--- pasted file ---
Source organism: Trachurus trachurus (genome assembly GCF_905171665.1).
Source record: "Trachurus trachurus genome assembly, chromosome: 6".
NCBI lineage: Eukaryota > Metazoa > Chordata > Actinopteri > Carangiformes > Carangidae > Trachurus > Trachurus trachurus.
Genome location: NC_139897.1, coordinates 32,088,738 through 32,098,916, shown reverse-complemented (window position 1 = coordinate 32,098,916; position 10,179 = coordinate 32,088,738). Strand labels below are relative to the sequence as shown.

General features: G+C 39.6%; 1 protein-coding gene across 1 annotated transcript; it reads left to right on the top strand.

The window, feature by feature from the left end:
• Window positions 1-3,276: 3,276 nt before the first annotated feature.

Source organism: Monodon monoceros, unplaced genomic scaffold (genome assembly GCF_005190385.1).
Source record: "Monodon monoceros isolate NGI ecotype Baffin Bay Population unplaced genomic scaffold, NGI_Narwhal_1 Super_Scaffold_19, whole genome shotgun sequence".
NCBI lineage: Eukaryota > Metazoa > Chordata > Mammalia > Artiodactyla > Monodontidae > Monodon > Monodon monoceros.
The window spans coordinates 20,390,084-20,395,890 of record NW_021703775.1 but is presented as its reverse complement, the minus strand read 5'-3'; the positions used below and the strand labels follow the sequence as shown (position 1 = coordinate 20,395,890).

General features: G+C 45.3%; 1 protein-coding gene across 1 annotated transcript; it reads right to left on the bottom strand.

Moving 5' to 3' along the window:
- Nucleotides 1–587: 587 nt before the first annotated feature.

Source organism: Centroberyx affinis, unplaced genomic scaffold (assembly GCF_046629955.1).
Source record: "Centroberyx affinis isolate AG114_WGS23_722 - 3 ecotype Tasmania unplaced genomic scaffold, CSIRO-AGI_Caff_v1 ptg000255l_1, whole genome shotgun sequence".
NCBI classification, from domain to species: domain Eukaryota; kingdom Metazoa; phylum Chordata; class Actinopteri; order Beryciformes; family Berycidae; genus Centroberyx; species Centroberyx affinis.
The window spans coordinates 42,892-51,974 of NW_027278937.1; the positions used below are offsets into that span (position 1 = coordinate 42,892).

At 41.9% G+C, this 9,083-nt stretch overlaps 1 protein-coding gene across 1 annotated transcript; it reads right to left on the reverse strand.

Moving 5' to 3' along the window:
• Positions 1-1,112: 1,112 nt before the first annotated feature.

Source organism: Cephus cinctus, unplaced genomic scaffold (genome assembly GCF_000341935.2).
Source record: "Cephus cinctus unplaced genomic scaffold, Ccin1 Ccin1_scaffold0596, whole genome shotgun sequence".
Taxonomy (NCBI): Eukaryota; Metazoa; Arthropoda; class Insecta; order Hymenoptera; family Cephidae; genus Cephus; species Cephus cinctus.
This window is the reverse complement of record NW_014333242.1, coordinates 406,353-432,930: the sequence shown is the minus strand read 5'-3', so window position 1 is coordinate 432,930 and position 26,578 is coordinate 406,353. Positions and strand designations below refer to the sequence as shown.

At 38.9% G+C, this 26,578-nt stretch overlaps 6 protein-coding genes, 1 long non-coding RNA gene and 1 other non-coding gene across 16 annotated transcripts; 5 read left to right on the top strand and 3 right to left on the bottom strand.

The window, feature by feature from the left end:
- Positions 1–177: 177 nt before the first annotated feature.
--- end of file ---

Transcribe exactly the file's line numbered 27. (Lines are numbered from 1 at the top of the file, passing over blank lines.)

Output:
The window, feature by feature from the left end: